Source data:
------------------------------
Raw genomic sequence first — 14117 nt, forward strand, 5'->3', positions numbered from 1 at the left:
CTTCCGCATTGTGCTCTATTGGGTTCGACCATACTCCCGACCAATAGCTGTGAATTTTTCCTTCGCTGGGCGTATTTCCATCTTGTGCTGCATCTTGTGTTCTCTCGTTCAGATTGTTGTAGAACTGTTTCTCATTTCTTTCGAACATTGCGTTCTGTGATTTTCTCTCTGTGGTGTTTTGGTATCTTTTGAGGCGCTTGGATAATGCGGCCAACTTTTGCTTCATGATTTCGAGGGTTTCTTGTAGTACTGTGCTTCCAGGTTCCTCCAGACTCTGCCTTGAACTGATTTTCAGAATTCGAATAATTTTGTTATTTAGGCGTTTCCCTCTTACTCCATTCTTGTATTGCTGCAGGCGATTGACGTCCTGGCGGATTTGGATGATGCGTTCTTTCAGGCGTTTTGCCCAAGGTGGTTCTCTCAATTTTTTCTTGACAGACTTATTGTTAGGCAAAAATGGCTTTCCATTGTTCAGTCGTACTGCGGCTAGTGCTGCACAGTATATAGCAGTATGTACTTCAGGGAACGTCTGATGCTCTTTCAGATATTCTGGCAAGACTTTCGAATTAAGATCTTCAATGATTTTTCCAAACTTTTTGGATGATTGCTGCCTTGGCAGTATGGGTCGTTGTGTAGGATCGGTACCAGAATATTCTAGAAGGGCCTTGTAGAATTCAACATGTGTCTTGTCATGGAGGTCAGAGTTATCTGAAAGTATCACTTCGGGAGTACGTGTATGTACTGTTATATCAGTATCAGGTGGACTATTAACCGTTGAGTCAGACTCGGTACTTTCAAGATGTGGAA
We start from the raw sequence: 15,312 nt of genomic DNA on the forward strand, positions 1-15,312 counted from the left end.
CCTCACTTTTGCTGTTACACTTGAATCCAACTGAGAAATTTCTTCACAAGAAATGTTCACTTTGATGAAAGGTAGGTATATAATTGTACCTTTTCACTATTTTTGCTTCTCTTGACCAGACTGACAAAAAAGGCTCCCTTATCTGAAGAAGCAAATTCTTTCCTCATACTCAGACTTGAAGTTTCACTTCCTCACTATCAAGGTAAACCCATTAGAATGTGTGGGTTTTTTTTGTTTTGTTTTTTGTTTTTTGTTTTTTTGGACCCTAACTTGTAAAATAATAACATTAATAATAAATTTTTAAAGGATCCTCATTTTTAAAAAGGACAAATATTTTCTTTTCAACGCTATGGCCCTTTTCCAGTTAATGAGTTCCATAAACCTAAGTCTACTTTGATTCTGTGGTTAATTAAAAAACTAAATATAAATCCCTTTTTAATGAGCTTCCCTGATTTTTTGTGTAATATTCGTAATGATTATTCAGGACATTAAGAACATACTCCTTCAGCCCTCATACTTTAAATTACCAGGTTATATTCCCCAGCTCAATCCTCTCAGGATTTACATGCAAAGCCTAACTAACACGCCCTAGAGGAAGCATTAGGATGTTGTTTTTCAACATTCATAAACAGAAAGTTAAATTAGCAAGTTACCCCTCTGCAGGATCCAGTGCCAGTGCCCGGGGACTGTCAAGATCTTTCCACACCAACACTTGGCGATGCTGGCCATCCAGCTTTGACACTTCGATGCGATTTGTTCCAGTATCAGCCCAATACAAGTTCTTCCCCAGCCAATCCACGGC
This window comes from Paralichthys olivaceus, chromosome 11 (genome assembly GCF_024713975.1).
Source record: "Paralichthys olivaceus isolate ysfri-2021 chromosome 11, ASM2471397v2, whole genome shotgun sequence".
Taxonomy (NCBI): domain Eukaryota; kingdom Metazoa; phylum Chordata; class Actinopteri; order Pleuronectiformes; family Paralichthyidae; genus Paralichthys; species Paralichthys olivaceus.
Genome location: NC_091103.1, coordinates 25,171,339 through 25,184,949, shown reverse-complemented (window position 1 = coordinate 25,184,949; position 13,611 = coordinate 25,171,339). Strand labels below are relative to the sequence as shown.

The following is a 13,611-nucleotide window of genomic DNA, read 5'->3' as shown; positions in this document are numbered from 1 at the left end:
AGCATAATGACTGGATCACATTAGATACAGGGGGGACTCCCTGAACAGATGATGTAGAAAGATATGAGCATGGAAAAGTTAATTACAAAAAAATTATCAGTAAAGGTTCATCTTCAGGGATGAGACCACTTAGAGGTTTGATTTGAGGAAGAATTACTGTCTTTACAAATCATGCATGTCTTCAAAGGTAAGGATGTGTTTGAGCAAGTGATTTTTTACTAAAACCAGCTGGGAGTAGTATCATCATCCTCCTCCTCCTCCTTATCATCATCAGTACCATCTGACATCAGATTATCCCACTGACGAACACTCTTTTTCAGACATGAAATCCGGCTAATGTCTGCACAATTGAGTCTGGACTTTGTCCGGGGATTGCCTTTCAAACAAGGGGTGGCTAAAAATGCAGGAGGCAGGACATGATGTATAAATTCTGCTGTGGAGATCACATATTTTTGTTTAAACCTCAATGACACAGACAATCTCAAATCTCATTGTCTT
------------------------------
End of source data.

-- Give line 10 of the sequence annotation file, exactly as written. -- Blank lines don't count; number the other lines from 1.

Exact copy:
AGCATAATGACTGGATCACATTAGATACAGGGGGGACTCCCTGAACAGATGATGTAGAAAGATATGAGCATGGAAAAGTTAATTACAAAAAAATTATCAGTAAAGGTTCATCTTCAGGGATGAGACCACTTAGAGGTTTGATTTGAGGAAGAATTACTGTCTTTACAAATCATGCATGTCTTCAAAGGTAAGGATGTGTTTGAGCAAGTGATTTTTTACTAAAACCAGCTGGGAGTAGTATCATCATCCTCCTCCTCCTCCTTATCATCATCAGTACCATCTGACATCAGATTATCCCACTGACGAACACTCTTTTTCAGACATGAAATCCGGCTAATGTCTGCACAATTGAGTCTGGACTTTGTCCGGGGATTGCCTTTCAAACAAGGGGTGGCTAAAAATGCAGGAGGCAGGACATGATGTATAAATTCTGCTGTGGAGATCACATATTTTTGTTTAAACCTCAATGACACAGACAATCTCAAATCTCATTGTCTT